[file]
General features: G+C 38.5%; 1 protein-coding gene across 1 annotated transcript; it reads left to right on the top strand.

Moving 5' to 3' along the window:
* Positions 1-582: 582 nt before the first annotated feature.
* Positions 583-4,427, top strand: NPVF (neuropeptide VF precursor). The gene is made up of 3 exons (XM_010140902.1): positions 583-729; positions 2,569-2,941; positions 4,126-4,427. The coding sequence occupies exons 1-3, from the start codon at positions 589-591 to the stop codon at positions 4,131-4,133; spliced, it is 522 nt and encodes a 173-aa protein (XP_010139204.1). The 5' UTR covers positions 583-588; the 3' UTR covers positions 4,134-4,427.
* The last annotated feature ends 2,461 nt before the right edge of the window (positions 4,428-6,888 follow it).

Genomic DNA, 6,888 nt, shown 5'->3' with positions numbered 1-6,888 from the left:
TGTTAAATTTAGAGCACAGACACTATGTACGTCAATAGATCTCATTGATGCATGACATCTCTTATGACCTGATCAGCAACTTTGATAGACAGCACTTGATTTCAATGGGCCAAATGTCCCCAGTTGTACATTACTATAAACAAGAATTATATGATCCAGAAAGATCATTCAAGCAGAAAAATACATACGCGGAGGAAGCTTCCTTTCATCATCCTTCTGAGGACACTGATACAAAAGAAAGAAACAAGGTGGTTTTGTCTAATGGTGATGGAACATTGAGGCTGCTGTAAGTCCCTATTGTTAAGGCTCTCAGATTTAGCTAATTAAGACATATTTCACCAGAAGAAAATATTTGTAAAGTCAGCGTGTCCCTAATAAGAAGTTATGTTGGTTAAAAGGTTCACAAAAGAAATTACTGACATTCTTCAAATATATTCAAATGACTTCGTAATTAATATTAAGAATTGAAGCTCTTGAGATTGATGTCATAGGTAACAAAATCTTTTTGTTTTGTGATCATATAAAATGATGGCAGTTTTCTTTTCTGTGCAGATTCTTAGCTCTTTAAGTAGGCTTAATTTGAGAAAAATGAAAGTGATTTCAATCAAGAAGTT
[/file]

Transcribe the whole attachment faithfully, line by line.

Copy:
General features: G+C 38.5%; 1 protein-coding gene across 1 annotated transcript; it reads left to right on the top strand.

Moving 5' to 3' along the window:
* Positions 1-582: 582 nt before the first annotated feature.
* Positions 583-4,427, top strand: NPVF (neuropeptide VF precursor). The gene is made up of 3 exons (XM_010140902.1): positions 583-729; positions 2,569-2,941; positions 4,126-4,427. The coding sequence occupies exons 1-3, from the start codon at positions 589-591 to the stop codon at positions 4,131-4,133; spliced, it is 522 nt and encodes a 173-aa protein (XP_010139204.1). The 5' UTR covers positions 583-588; the 3' UTR covers positions 4,134-4,427.
* The last annotated feature ends 2,461 nt before the right edge of the window (positions 4,428-6,888 follow it).

Genomic DNA, 6,888 nt, shown 5'->3' with positions numbered 1-6,888 from the left:
TGTTAAATTTAGAGCACAGACACTATGTACGTCAATAGATCTCATTGATGCATGACATCTCTTATGACCTGATCAGCAACTTTGATAGACAGCACTTGATTTCAATGGGCCAAATGTCCCCAGTTGTACATTACTATAAACAAGAATTATATGATCCAGAAAGATCATTCAAGCAGAAAAATACATACGCGGAGGAAGCTTCCTTTCATCATCCTTCTGAGGACACTGATACAAAAGAAAGAAACAAGGTGGTTTTGTCTAATGGTGATGGAACATTGAGGCTGCTGTAAGTCCCTATTGTTAAGGCTCTCAGATTTAGCTAATTAAGACATATTTCACCAGAAGAAAATATTTGTAAAGTCAGCGTGTCCCTAATAAGAAGTTATGTTGGTTAAAAGGTTCACAAAAGAAATTACTGACATTCTTCAAATATATTCAAATGACTTCGTAATTAATATTAAGAATTGAAGCTCTTGAGATTGATGTCATAGGTAACAAAATCTTTTTGTTTTGTGATCATATAAAATGATGGCAGTTTTCTTTTCTGTGCAGATTCTTAGCTCTTTAAGTAGGCTTAATTTGAGAAAAATGAAAGTGATTTCAATCAAGAAGTT